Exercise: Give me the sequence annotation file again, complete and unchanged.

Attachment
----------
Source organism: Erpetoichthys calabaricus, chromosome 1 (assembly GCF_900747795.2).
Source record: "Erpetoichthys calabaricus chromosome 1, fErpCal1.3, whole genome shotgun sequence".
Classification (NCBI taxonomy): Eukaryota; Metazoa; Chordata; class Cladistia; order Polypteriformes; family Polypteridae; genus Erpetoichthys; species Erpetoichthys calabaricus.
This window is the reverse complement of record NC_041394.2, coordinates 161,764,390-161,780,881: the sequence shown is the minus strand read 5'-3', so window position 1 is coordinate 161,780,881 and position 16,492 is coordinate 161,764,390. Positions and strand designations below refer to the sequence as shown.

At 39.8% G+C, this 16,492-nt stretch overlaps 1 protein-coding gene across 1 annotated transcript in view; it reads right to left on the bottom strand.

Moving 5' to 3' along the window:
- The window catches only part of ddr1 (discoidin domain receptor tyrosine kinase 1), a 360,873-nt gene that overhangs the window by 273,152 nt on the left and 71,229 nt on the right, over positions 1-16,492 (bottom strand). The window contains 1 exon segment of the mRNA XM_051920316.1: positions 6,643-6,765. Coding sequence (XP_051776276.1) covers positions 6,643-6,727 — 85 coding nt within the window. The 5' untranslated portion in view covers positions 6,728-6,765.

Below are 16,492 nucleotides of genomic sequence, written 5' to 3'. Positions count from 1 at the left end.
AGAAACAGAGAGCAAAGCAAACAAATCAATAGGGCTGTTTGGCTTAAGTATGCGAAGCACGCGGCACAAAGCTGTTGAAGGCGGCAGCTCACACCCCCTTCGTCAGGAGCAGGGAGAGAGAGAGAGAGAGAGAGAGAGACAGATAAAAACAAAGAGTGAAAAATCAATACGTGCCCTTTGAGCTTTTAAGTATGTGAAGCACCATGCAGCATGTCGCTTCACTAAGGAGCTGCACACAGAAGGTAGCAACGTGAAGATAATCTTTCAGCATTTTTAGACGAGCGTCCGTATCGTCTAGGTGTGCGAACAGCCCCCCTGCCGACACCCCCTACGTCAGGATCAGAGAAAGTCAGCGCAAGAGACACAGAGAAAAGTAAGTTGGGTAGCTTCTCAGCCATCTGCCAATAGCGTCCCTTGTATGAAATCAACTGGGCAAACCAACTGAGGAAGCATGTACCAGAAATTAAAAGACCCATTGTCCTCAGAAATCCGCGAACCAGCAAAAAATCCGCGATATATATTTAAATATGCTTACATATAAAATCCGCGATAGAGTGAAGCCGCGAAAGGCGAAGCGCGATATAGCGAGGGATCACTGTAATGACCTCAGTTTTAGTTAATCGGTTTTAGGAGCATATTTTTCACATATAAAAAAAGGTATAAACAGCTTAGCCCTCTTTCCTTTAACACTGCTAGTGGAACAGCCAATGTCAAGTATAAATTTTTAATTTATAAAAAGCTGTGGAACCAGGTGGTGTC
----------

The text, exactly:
Source organism: Erpetoichthys calabaricus, chromosome 1 (assembly GCF_900747795.2).
Source record: "Erpetoichthys calabaricus chromosome 1, fErpCal1.3, whole genome shotgun sequence".
Classification (NCBI taxonomy): Eukaryota; Metazoa; Chordata; class Cladistia; order Polypteriformes; family Polypteridae; genus Erpetoichthys; species Erpetoichthys calabaricus.
This window is the reverse complement of record NC_041394.2, coordinates 161,764,390-161,780,881: the sequence shown is the minus strand read 5'-3', so window position 1 is coordinate 161,780,881 and position 16,492 is coordinate 161,764,390. Positions and strand designations below refer to the sequence as shown.

At 39.8% G+C, this 16,492-nt stretch overlaps 1 protein-coding gene across 1 annotated transcript in view; it reads right to left on the bottom strand.

Moving 5' to 3' along the window:
- The window catches only part of ddr1 (discoidin domain receptor tyrosine kinase 1), a 360,873-nt gene that overhangs the window by 273,152 nt on the left and 71,229 nt on the right, over positions 1-16,492 (bottom strand). The window contains 1 exon segment of the mRNA XM_051920316.1: positions 6,643-6,765. Coding sequence (XP_051776276.1) covers positions 6,643-6,727 — 85 coding nt within the window. The 5' untranslated portion in view covers positions 6,728-6,765.

Below are 16,492 nucleotides of genomic sequence, written 5' to 3'. Positions count from 1 at the left end.
AGAAACAGAGAGCAAAGCAAACAAATCAATAGGGCTGTTTGGCTTAAGTATGCGAAGCACGCGGCACAAAGCTGTTGAAGGCGGCAGCTCACACCCCCTTCGTCAGGAGCAGGGAGAGAGAGAGAGAGAGAGAGAGAGACAGATAAAAACAAAGAGTGAAAAATCAATACGTGCCCTTTGAGCTTTTAAGTATGTGAAGCACCATGCAGCATGTCGCTTCACTAAGGAGCTGCACACAGAAGGTAGCAACGTGAAGATAATCTTTCAGCATTTTTAGACGAGCGTCCGTATCGTCTAGGTGTGCGAACAGCCCCCCTGCCGACACCCCCTACGTCAGGATCAGAGAAAGTCAGCGCAAGAGACACAGAGAAAAGTAAGTTGGGTAGCTTCTCAGCCATCTGCCAATAGCGTCCCTTGTATGAAATCAACTGGGCAAACCAACTGAGGAAGCATGTACCAGAAATTAAAAGACCCATTGTCCTCAGAAATCCGCGAACCAGCAAAAAATCCGCGATATATATTTAAATATGCTTACATATAAAATCCGCGATAGAGTGAAGCCGCGAAAGGCGAAGCGCGATATAGCGAGGGATCACTGTAATGACCTCAGTTTTAGTTAATCGGTTTTAGGAGCATATTTTTCACATATAAAAAAAGGTATAAACAGCTTAGCCCTCTTTCCTTTAACACTGCTAGTGGAACAGCCAATGTCAAGTATAAATTTTTAATTTATAAAAAGCTGTGGAACCAGGTGGTGTC